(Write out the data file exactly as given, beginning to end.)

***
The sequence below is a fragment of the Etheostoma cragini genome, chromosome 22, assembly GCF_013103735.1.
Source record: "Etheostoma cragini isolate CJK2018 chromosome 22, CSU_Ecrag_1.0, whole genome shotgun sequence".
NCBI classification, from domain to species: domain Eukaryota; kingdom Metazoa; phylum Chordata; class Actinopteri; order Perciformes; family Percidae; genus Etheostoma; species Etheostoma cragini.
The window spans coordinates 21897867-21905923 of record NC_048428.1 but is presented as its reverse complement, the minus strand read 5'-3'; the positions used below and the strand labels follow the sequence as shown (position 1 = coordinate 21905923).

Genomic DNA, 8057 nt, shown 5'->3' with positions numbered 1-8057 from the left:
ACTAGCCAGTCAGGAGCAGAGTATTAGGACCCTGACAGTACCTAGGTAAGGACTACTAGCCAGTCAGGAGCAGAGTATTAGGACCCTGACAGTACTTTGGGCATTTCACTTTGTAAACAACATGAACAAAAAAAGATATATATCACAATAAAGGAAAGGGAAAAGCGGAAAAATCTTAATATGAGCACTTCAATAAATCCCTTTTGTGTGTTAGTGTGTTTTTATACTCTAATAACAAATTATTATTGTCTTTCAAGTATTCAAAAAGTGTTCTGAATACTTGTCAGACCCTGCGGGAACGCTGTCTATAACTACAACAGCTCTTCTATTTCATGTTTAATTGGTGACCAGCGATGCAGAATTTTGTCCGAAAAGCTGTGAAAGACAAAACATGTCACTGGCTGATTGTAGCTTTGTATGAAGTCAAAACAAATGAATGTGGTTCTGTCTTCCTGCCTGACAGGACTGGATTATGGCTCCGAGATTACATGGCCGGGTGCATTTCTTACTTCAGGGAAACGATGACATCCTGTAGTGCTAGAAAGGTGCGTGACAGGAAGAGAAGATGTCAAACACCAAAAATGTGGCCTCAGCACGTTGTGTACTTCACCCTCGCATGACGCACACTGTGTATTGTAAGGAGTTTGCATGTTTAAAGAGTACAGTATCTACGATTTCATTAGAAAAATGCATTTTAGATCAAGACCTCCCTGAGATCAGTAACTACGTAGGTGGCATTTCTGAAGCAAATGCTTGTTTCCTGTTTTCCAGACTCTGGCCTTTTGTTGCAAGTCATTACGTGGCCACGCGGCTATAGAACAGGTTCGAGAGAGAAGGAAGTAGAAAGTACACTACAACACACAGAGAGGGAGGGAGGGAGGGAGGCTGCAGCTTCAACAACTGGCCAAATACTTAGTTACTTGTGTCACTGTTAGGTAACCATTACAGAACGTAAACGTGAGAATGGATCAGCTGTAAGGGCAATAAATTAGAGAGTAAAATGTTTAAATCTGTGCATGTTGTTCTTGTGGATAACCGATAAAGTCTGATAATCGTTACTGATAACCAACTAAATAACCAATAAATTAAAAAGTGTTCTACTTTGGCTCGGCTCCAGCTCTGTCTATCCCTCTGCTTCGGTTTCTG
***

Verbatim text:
The sequence below is a fragment of the Etheostoma cragini genome, chromosome 22, assembly GCF_013103735.1.
Source record: "Etheostoma cragini isolate CJK2018 chromosome 22, CSU_Ecrag_1.0, whole genome shotgun sequence".
NCBI classification, from domain to species: domain Eukaryota; kingdom Metazoa; phylum Chordata; class Actinopteri; order Perciformes; family Percidae; genus Etheostoma; species Etheostoma cragini.
The window spans coordinates 21897867-21905923 of record NC_048428.1 but is presented as its reverse complement, the minus strand read 5'-3'; the positions used below and the strand labels follow the sequence as shown (position 1 = coordinate 21905923).

Genomic DNA, 8057 nt, shown 5'->3' with positions numbered 1-8057 from the left:
ACTAGCCAGTCAGGAGCAGAGTATTAGGACCCTGACAGTACCTAGGTAAGGACTACTAGCCAGTCAGGAGCAGAGTATTAGGACCCTGACAGTACTTTGGGCATTTCACTTTGTAAACAACATGAACAAAAAAAGATATATATCACAATAAAGGAAAGGGAAAAGCGGAAAAATCTTAATATGAGCACTTCAATAAATCCCTTTTGTGTGTTAGTGTGTTTTTATACTCTAATAACAAATTATTATTGTCTTTCAAGTATTCAAAAAGTGTTCTGAATACTTGTCAGACCCTGCGGGAACGCTGTCTATAACTACAACAGCTCTTCTATTTCATGTTTAATTGGTGACCAGCGATGCAGAATTTTGTCCGAAAAGCTGTGAAAGACAAAACATGTCACTGGCTGATTGTAGCTTTGTATGAAGTCAAAACAAATGAATGTGGTTCTGTCTTCCTGCCTGACAGGACTGGATTATGGCTCCGAGATTACATGGCCGGGTGCATTTCTTACTTCAGGGAAACGATGACATCCTGTAGTGCTAGAAAGGTGCGTGACAGGAAGAGAAGATGTCAAACACCAAAAATGTGGCCTCAGCACGTTGTGTACTTCACCCTCGCATGACGCACACTGTGTATTGTAAGGAGTTTGCATGTTTAAAGAGTACAGTATCTACGATTTCATTAGAAAAATGCATTTTAGATCAAGACCTCCCTGAGATCAGTAACTACGTAGGTGGCATTTCTGAAGCAAATGCTTGTTTCCTGTTTTCCAGACTCTGGCCTTTTGTTGCAAGTCATTACGTGGCCACGCGGCTATAGAACAGGTTCGAGAGAGAAGGAAGTAGAAAGTACACTACAACACACAGAGAGGGAGGGAGGGAGGGAGGCTGCAGCTTCAACAACTGGCCAAATACTTAGTTACTTGTGTCACTGTTAGGTAACCATTACAGAACGTAAACGTGAGAATGGATCAGCTGTAAGGGCAATAAATTAGAGAGTAAAATGTTTAAATCTGTGCATGTTGTTCTTGTGGATAACCGATAAAGTCTGATAATCGTTACTGATAACCAACTAAATAACCAATAAATTAAAAAGTGTTCTACTTTGGCTCGGCTCCAGCTCTGTCTATCCCTCTGCTTCGGTTTCTG